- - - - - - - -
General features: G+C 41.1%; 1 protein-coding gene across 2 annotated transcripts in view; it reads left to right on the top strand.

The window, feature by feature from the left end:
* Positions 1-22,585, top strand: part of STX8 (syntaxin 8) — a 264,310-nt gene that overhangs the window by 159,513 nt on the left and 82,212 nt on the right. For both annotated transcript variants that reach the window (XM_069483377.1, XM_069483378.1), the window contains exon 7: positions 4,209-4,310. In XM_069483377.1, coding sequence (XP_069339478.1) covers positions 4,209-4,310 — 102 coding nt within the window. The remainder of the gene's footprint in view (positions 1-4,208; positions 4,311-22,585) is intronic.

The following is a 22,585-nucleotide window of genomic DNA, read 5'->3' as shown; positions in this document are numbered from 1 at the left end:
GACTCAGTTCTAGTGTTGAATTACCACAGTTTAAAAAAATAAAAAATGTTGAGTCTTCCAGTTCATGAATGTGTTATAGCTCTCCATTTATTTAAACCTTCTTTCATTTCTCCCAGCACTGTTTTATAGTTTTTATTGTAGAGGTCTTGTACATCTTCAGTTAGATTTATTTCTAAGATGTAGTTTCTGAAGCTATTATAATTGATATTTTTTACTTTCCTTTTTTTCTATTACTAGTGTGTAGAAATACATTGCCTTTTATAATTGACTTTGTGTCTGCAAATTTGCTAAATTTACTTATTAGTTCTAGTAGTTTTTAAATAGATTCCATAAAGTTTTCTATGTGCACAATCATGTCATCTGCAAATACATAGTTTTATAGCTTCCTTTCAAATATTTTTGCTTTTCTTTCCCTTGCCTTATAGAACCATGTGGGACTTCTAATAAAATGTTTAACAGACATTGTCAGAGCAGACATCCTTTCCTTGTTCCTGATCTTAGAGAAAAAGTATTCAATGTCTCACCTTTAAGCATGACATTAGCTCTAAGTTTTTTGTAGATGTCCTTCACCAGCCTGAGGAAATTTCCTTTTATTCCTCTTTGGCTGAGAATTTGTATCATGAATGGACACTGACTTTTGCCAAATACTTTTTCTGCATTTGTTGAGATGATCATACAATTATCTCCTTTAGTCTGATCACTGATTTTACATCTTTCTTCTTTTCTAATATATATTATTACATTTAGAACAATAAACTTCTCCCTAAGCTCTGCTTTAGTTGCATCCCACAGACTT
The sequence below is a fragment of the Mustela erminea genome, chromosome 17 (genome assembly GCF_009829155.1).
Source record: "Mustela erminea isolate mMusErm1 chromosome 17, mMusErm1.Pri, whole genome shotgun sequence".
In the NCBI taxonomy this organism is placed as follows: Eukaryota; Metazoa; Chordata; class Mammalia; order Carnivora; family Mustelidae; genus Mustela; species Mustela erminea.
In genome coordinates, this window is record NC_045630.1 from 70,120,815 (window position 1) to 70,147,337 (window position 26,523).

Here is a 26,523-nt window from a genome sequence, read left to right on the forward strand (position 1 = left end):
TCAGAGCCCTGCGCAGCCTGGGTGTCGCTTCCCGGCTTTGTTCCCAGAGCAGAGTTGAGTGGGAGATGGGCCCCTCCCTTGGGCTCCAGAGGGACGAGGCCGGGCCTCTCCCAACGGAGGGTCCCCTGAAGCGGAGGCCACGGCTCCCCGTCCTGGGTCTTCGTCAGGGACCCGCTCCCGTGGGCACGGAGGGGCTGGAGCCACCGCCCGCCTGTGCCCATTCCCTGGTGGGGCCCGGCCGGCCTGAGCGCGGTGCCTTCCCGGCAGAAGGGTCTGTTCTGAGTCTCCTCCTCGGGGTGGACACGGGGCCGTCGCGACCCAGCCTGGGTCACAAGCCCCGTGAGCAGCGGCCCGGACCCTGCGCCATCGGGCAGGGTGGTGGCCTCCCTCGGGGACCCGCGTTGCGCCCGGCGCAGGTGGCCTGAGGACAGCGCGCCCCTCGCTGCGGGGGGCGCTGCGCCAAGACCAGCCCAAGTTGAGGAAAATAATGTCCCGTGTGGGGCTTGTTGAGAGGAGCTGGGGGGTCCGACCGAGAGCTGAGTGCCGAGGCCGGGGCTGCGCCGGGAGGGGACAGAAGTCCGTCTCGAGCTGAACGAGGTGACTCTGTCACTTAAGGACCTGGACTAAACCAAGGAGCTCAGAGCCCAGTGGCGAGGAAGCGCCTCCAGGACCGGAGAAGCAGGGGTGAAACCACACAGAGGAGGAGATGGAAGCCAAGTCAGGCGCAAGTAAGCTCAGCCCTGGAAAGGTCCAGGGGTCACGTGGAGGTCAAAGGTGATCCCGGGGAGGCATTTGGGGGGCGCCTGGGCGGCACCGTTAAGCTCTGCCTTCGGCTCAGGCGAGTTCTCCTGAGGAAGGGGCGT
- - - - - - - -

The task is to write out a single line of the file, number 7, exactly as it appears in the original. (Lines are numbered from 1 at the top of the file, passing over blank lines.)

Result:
Source record: "Mustela erminea isolate mMusErm1 chromosome 17, mMusErm1.Pri, whole genome shotgun sequence".